Why ABC’s ‘Big Sky’ Is Receiving Backlash From Indigenous Organizations and Tribes
Big Sky just premiered on Nov. 17. Already, the ABC series is facing backlash. A group of Indigenous organizations and tribes say they have “serious concerns” that the new show is “at best cultural insensitivity, and at worst, appropriation” because it leaves out the fact that Native American women are the biggest kidnapping and murder victims in Indian Country.
What is ‘Big Sky’ about?
Big Sky is brought to you by the same storyteller behind Big Little Lies, David E. Kelly. The series follows detectives Cassie Dewell and Cody Hoyt, along with Cody’s estranged wife, Jenny Hoyt (an ex-cop), as they search for two sisters who have been kidnapped by a truck driver along a highway in Montana. They soon discover that the sisters aren’t the only girls to go missing in the area. The three need to team together to find the killer before another young woman goes missing.
The series is based on the series of books by C.J. Box.
Why Indigenous organizations and tribes have an issue with ‘Big Sky’
In Big Sky, the sisters who go missing are white. Montana is home to eight federally recognized tribes, which make up the largest minority population in the state. Indian Country is, unfortunately, a hot spot for Missing and Murdered Indigenous Women (MMIW). Therein lies the issue these tribes have with Big Sky: The failure to mention the real problem.
Native American rights groups Rocky Mountain Tribal Leaders Council and the Global Indigenous Council, along with the Coushatta Tribe of Louisiana, Blackfeet Nation, and Native American voter turnout organization Four Directions have come together to urge ABC to tell the full story.
“We understand that the plot of Big Sky is based on C. J. Box’s novel The Highway. Unfortunately, neither Big Sky nor The Highway address the fact that the disproportionate majority of missing and murdered women in Montana are Indigenous, a situation replicated across Indian Country, which has made this tragedy an existential threat to Native Americans,” the group of organizations wrote in a letter sent Tuesday to ABC. “To ignore this fact, and to portray this devastation with a white female face, is the height of cultural insensitivity, made even more egregious given the national awakening to the need for racial justice.”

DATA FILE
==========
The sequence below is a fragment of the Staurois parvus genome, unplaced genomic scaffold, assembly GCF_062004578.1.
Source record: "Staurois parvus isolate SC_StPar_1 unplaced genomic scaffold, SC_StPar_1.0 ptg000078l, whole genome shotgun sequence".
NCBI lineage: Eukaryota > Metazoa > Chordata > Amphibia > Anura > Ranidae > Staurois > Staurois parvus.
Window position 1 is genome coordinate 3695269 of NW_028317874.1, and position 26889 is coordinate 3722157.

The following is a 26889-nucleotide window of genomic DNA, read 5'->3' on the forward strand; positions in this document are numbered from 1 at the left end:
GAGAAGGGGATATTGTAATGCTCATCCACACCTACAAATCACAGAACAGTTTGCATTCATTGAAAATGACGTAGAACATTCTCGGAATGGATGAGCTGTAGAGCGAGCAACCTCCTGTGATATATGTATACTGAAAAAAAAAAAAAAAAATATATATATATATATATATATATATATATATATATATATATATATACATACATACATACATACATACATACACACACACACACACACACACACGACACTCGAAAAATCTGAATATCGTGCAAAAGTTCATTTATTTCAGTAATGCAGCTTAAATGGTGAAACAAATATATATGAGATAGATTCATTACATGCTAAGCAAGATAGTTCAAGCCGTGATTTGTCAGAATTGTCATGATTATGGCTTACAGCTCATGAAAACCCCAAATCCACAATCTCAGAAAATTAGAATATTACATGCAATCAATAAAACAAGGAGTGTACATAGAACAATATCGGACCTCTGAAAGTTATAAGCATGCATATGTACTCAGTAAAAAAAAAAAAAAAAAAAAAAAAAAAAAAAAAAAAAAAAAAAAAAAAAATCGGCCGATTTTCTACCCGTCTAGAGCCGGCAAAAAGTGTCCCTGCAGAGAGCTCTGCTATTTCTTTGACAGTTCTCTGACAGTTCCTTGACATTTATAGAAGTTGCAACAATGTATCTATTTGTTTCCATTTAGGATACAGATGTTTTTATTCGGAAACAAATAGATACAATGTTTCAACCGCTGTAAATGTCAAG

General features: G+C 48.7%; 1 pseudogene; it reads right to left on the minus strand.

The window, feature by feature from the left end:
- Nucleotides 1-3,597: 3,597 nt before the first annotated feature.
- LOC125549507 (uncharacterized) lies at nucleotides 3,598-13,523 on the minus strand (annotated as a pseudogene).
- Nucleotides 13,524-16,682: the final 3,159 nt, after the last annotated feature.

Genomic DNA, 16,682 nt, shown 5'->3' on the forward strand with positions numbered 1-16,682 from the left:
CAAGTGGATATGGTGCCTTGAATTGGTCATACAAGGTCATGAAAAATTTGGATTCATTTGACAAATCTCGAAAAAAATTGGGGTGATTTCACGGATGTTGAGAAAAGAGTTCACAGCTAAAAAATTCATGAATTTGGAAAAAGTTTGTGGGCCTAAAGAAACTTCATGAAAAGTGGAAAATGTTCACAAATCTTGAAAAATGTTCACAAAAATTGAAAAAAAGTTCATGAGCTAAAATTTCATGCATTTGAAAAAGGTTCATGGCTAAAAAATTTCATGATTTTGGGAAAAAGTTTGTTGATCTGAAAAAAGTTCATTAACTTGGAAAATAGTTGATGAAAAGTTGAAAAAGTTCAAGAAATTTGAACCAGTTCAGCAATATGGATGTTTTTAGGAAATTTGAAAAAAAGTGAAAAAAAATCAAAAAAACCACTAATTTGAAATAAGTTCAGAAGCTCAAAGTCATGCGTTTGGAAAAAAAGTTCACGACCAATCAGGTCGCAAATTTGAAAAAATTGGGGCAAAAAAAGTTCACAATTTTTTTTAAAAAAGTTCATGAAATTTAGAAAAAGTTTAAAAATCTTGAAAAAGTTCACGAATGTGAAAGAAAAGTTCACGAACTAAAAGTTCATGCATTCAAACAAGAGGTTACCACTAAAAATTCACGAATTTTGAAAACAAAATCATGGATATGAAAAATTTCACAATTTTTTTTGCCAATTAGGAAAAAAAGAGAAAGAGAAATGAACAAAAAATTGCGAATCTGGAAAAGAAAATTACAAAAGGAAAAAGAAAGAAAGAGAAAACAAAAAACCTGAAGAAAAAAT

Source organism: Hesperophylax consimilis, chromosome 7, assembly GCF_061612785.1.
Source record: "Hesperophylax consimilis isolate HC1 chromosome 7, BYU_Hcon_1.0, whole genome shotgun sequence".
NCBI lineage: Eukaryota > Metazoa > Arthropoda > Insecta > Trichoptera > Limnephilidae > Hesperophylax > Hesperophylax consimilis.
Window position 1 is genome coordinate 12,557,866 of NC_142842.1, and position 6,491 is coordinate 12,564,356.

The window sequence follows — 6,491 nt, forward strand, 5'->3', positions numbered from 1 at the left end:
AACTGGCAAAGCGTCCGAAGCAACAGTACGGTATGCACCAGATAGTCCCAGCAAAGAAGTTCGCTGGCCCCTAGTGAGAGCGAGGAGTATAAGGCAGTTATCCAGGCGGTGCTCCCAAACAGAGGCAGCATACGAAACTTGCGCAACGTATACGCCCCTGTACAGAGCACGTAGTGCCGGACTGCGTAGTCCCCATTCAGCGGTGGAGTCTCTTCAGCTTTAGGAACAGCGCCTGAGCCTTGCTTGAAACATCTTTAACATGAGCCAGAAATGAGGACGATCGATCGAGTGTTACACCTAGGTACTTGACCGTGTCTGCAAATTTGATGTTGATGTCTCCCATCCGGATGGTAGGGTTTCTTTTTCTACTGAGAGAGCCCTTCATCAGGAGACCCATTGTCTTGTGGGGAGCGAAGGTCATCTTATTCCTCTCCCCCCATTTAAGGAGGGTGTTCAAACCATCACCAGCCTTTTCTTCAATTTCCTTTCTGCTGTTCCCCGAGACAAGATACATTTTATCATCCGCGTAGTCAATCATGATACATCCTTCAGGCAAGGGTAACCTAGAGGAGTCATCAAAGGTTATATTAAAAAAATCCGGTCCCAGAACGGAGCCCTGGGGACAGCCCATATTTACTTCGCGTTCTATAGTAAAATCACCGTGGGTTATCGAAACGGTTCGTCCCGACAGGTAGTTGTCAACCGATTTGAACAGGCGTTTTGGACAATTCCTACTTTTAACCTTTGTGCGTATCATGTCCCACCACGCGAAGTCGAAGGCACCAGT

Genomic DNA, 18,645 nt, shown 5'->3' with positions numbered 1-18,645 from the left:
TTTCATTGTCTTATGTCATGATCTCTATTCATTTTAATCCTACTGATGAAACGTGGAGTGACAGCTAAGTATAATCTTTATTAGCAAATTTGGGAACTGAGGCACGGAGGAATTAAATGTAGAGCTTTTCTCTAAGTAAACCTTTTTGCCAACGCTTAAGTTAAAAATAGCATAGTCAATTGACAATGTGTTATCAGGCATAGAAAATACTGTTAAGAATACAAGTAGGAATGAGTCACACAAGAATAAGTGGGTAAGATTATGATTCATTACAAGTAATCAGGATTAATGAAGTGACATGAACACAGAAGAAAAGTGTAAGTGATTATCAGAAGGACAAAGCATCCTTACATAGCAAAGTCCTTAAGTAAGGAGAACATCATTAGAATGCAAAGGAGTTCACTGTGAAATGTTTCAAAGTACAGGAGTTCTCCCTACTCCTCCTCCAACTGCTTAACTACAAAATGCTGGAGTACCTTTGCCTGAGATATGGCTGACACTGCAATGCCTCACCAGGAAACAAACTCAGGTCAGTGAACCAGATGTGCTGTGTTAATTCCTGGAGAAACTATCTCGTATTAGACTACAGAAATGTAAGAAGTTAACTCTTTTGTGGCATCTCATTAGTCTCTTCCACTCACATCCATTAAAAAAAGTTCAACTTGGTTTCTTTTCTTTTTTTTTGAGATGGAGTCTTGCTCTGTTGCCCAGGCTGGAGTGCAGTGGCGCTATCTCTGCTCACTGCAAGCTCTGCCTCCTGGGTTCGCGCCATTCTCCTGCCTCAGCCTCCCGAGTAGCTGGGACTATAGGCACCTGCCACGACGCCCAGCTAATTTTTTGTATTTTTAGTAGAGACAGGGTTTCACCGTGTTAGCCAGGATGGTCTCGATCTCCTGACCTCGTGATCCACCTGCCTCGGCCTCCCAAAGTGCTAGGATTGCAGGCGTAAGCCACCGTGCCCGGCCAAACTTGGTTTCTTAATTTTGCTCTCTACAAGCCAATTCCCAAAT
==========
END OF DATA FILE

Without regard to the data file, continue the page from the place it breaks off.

What the Indigenous organizations and tribes want from ABC
The tribes and organizations are not asking the network to pull the series or reshoot any of its scenes. They are asking that ABC takes the time to learn about the MMIW crisis, such as by viewing the documentary Somebody’s Daughter, which explores the depth of the issue. Additionally, the tribes and organizations are requesting the network to add a graphic at the end of future episodes that contains factual information about the MMIW crisis.
“It is our sincere hope that you will enter into a dialogue with us to discuss including an information frame at the end of future Big Sky show credits that directs viewers to the Somebody’s Daughter documentary and factual information on the Murdered and Missing Indigenous Women crisis,” the letter to ABC reads.